The following account is loosely based on a true incident.
I was standing by the side of the bar at Adyar bakery last evening eating éclairs, quietly minding my own business. Three pretty girls walked in through the door from where they could see me across the crowded sitting area. From a distance, they just stared at me for what seemed like a whole minute.
I am not the prettiest of sights when I am eating éclairs at Adyar bakery. (I am not the prettiest of sights even otherwise.) But still, they seemed to look at me unflinchingly. Suddenly I stopped eating. The cogs in my brain started whirring, churning out ideas at an alarming rate. The possibilities were overwhelming!
And then it happened.
The prettiest of the three stepped forward and smiled at me. Time stood still. A slow heartbeat later, the penny dropped. I could feel the excitement building up. She floated past me in what seemed like slow motion as I ran out screaming “It all makes sense now! Murphy was wrong! Murphy was wrong!”
Murphy’s 117th law states “We always have the least of what we need the most.” A direct contradiction to this remarkable law occurred to me when I was sitting in AB yesterday. See, if scientists are to be believed, there are 500 million Ebola viruses on the head of a pin. And since we have only about 3.5 lakh software professionals in the whole of India, it means only one thing. Murphy was way off the mark. Edward Murphy was actually, really, really wrong! The theory I am going to propound might scream sacrilege at hordes of bumming aficionados and intellectuals alike. But every great theory worth its salt is greeted with denunciation when it is born. So, here it is -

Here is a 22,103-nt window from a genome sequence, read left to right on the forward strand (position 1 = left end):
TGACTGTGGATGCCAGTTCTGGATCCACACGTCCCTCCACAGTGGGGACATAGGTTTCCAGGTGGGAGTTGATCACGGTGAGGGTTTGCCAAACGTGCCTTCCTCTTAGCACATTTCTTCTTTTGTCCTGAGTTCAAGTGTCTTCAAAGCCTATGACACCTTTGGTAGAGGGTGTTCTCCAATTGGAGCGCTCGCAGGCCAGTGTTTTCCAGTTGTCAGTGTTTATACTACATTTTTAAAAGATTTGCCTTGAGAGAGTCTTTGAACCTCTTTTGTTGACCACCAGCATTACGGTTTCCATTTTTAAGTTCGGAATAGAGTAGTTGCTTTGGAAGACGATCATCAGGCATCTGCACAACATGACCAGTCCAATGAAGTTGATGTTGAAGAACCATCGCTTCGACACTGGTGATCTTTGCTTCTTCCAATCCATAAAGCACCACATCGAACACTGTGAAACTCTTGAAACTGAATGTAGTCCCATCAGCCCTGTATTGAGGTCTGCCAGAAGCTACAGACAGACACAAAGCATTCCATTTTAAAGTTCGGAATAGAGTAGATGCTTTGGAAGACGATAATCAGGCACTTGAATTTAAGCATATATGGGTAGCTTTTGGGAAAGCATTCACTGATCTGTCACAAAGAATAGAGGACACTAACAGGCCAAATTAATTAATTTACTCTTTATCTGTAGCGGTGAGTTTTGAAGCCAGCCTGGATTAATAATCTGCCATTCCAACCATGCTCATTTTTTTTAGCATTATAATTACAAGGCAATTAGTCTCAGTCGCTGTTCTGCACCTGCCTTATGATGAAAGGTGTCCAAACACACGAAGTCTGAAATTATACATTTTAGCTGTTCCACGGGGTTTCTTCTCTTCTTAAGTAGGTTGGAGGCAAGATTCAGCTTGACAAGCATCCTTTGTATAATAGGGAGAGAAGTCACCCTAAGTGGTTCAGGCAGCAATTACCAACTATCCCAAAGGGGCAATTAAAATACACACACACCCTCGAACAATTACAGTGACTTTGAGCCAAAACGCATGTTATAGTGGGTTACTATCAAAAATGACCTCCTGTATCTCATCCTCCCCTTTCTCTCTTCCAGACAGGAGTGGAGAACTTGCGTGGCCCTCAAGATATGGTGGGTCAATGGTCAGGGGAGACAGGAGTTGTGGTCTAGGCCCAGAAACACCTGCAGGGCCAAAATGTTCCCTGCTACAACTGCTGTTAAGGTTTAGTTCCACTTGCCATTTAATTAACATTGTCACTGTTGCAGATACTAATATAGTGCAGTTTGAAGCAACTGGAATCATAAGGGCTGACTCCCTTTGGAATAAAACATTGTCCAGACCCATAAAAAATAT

“We sometimes have the least of what we need least.”
(Yes, this means that the list of things I would do to avoid seeing/talking to /meeting a software professional includes, among more horrifying things, getting an intravenous injection of the deadly Ebola strain.)
I cannot replace one of Murphy’s laws. My intellect is too small and insignificant for a feat of that magnitude. I can at best put forward a corollary. It could be my contribution to science! Without further ado, ladies and gentlemen, I give you The Vimal-Murphy exposition–
“We always have the most of what we need the least. We may also have the least of what we need the least. Except when we have the least of what we need the most, or most of what we need most.”
Except that it wouldn’t be an exposition so much as a mutually exclusive and collectively exhaustive set of effectually arbitrary pronouncements, and is a contribution to Science no more than Alice in Wonderland was to the Russian revolution. But at the end of the day, who can honestly say most other scientific theories aren’t?
PS: If you didn’t understand my other claim to fame, watch “The Beautiful Mind”. You will realise how great I am. If I tell you what revolutionary theory I stumbled upon when I returned to AB a couple of hours later, which I will - in another post, you will genuflect.